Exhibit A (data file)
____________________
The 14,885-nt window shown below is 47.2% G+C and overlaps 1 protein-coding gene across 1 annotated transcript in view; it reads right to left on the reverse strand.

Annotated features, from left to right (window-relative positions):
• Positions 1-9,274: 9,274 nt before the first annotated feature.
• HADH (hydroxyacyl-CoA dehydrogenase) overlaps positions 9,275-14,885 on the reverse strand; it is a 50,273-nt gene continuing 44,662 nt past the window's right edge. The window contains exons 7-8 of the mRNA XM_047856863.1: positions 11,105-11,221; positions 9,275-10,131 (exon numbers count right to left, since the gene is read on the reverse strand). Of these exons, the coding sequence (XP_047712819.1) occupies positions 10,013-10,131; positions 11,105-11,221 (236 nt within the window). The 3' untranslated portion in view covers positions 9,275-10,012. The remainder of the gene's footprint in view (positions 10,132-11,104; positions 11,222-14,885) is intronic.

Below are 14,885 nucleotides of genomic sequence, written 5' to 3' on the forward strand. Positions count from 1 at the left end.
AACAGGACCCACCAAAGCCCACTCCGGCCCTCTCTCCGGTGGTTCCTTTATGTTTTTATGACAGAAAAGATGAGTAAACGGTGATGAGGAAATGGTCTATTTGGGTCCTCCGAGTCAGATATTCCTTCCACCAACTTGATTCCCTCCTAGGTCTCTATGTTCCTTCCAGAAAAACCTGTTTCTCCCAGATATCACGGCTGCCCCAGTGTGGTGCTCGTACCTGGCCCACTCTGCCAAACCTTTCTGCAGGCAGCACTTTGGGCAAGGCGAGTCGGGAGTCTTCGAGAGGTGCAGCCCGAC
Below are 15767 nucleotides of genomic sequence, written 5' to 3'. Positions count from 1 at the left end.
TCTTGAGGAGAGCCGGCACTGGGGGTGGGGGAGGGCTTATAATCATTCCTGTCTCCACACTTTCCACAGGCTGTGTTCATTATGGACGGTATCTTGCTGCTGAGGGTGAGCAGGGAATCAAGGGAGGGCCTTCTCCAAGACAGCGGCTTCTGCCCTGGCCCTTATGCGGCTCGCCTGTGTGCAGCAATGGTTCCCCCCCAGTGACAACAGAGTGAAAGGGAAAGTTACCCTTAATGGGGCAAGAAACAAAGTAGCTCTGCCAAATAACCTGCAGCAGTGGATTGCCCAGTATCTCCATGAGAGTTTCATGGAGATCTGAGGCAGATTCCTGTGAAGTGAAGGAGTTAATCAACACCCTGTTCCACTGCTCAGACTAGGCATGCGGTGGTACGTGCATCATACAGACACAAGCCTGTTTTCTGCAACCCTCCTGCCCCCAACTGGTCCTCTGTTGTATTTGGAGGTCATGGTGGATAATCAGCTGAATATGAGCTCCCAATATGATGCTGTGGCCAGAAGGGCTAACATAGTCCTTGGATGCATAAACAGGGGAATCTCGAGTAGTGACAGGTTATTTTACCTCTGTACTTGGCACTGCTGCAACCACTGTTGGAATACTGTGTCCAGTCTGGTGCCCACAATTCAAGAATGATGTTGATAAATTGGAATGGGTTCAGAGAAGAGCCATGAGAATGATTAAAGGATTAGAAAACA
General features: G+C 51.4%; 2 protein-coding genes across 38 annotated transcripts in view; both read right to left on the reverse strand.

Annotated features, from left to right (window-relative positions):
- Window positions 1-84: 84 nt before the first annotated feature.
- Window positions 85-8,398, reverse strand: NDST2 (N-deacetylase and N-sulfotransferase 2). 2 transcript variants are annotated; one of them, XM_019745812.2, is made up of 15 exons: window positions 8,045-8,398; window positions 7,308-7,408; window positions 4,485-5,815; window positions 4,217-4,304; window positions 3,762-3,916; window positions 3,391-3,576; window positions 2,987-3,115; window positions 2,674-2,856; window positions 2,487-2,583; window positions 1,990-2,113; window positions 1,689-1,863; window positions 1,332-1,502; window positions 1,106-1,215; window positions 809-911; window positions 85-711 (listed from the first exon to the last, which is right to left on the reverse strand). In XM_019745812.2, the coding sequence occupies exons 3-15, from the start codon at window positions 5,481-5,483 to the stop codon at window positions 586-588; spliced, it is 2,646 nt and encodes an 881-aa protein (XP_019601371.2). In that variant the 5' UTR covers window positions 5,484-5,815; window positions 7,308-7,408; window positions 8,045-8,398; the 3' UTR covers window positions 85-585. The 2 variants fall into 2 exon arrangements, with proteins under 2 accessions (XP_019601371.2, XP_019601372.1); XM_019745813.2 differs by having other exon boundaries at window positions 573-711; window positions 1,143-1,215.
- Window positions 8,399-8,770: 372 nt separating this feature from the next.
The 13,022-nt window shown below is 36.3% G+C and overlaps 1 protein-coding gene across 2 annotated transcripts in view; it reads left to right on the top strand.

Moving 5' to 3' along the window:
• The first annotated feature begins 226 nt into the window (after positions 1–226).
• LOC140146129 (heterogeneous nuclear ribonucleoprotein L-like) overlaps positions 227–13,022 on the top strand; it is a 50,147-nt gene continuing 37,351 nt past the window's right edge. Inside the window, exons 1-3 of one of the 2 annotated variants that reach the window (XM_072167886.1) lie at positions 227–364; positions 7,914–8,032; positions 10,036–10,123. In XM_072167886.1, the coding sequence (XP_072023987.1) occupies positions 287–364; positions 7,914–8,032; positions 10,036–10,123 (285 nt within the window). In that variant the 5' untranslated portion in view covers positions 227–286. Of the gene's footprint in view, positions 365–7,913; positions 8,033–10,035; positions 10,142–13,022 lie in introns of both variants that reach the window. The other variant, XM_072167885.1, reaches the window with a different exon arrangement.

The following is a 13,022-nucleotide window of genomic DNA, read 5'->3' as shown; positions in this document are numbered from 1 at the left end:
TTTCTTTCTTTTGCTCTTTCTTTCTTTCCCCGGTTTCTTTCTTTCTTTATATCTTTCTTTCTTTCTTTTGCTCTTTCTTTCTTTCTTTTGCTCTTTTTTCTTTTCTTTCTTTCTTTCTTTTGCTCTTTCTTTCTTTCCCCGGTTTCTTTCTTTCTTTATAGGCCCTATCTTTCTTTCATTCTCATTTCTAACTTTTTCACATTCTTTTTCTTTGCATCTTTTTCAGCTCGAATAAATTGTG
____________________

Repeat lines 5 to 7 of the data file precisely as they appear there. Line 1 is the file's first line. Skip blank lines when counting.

Below are 14,885 nucleotides of genomic sequence, written 5' to 3' on the forward strand. Positions count from 1 at the left end.
AACAGGACCCACCAAAGCCCACTCCGGCCCTCTCTCCGGTGGTTCCTTTATGTTTTTATGACAGAAAAGATGAGTAAACGGTGATGAGGAAATGGTCTATTTGGGTCCTCCGAGTCAGATATTCCTTCCACCAACTTGATTCCCTCCTAGGTCTCTATGTTCCTTCCAGAAAAACCTGTTTCTCCCAGATATCACGGCTGCCCCAGTGTGGTGCTCGTACCTGGCCCACTCTGCCAAACCTTTCTGCAGGCAGCACTTTGGGCAAGGCGAGTCGGGAGTCTTCGAGAGGTGCAGCCCGAC
Below are 15767 nucleotides of genomic sequence, written 5' to 3'. Positions count from 1 at the left end.